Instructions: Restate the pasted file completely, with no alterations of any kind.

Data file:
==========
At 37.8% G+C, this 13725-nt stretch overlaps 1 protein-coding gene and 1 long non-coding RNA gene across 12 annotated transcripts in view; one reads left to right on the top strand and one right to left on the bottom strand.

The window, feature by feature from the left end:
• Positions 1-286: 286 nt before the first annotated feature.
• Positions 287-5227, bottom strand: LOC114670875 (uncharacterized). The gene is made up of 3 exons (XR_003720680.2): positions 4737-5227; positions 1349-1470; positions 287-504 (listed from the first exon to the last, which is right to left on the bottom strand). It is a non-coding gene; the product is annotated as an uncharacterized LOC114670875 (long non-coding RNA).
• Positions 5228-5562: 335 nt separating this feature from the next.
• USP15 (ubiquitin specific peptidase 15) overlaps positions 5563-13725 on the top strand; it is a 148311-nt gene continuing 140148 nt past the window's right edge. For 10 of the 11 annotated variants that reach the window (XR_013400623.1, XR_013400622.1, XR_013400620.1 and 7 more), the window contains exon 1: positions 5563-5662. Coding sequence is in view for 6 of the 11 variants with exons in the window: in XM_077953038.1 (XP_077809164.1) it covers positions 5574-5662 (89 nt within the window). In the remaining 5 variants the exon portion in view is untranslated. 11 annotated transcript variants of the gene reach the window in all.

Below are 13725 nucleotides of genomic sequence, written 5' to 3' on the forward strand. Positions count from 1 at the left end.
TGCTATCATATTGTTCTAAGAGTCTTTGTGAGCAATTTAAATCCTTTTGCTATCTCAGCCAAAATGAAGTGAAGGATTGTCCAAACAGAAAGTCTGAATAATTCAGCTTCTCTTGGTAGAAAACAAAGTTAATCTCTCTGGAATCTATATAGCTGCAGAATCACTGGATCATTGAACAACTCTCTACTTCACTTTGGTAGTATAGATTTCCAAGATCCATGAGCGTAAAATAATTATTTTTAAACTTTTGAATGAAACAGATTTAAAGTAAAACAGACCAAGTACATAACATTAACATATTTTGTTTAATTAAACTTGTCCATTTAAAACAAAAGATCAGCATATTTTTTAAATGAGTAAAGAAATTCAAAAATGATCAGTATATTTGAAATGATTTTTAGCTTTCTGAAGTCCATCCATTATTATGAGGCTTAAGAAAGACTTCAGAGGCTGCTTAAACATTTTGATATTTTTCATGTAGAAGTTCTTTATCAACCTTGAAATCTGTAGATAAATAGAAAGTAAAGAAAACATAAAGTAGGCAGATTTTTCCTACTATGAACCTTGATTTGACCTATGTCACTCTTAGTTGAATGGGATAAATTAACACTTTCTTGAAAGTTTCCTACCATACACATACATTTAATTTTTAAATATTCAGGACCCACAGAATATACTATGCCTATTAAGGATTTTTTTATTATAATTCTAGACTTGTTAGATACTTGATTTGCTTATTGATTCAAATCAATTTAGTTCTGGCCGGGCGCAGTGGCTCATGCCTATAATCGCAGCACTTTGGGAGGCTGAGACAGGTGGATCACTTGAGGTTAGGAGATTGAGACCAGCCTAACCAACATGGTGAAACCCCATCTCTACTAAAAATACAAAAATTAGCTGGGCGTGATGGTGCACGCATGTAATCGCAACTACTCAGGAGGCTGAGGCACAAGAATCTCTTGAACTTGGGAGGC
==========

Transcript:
At 37.8% G+C, this 13725-nt stretch overlaps 1 protein-coding gene and 1 long non-coding RNA gene across 12 annotated transcripts in view; one reads left to right on the top strand and one right to left on the bottom strand.

The window, feature by feature from the left end:
• Positions 1-286: 286 nt before the first annotated feature.
• Positions 287-5227, bottom strand: LOC114670875 (uncharacterized). The gene is made up of 3 exons (XR_003720680.2): positions 4737-5227; positions 1349-1470; positions 287-504 (listed from the first exon to the last, which is right to left on the bottom strand). It is a non-coding gene; the product is annotated as an uncharacterized LOC114670875 (long non-coding RNA).
• Positions 5228-5562: 335 nt separating this feature from the next.
• USP15 (ubiquitin specific peptidase 15) overlaps positions 5563-13725 on the top strand; it is a 148311-nt gene continuing 140148 nt past the window's right edge. For 10 of the 11 annotated variants that reach the window (XR_013400623.1, XR_013400622.1, XR_013400620.1 and 7 more), the window contains exon 1: positions 5563-5662. Coding sequence is in view for 6 of the 11 variants with exons in the window: in XM_077953038.1 (XP_077809164.1) it covers positions 5574-5662 (89 nt within the window). In the remaining 5 variants the exon portion in view is untranslated. 11 annotated transcript variants of the gene reach the window in all.

Below are 13725 nucleotides of genomic sequence, written 5' to 3' on the forward strand. Positions count from 1 at the left end.
TGCTATCATATTGTTCTAAGAGTCTTTGTGAGCAATTTAAATCCTTTTGCTATCTCAGCCAAAATGAAGTGAAGGATTGTCCAAACAGAAAGTCTGAATAATTCAGCTTCTCTTGGTAGAAAACAAAGTTAATCTCTCTGGAATCTATATAGCTGCAGAATCACTGGATCATTGAACAACTCTCTACTTCACTTTGGTAGTATAGATTTCCAAGATCCATGAGCGTAAAATAATTATTTTTAAACTTTTGAATGAAACAGATTTAAAGTAAAACAGACCAAGTACATAACATTAACATATTTTGTTTAATTAAACTTGTCCATTTAAAACAAAAGATCAGCATATTTTTTAAATGAGTAAAGAAATTCAAAAATGATCAGTATATTTGAAATGATTTTTAGCTTTCTGAAGTCCATCCATTATTATGAGGCTTAAGAAAGACTTCAGAGGCTGCTTAAACATTTTGATATTTTTCATGTAGAAGTTCTTTATCAACCTTGAAATCTGTAGATAAATAGAAAGTAAAGAAAACATAAAGTAGGCAGATTTTTCCTACTATGAACCTTGATTTGACCTATGTCACTCTTAGTTGAATGGGATAAATTAACACTTTCTTGAAAGTTTCCTACCATACACATACATTTAATTTTTAAATATTCAGGACCCACAGAATATACTATGCCTATTAAGGATTTTTTTATTATAATTCTAGACTTGTTAGATACTTGATTTGCTTATTGATTCAAATCAATTTAGTTCTGGCCGGGCGCAGTGGCTCATGCCTATAATCGCAGCACTTTGGGAGGCTGAGACAGGTGGATCACTTGAGGTTAGGAGATTGAGACCAGCCTAACCAACATGGTGAAACCCCATCTCTACTAAAAATACAAAAATTAGCTGGGCGTGATGGTGCACGCATGTAATCGCAACTACTCAGGAGGCTGAGGCACAAGAATCTCTTGAACTTGGGAGGC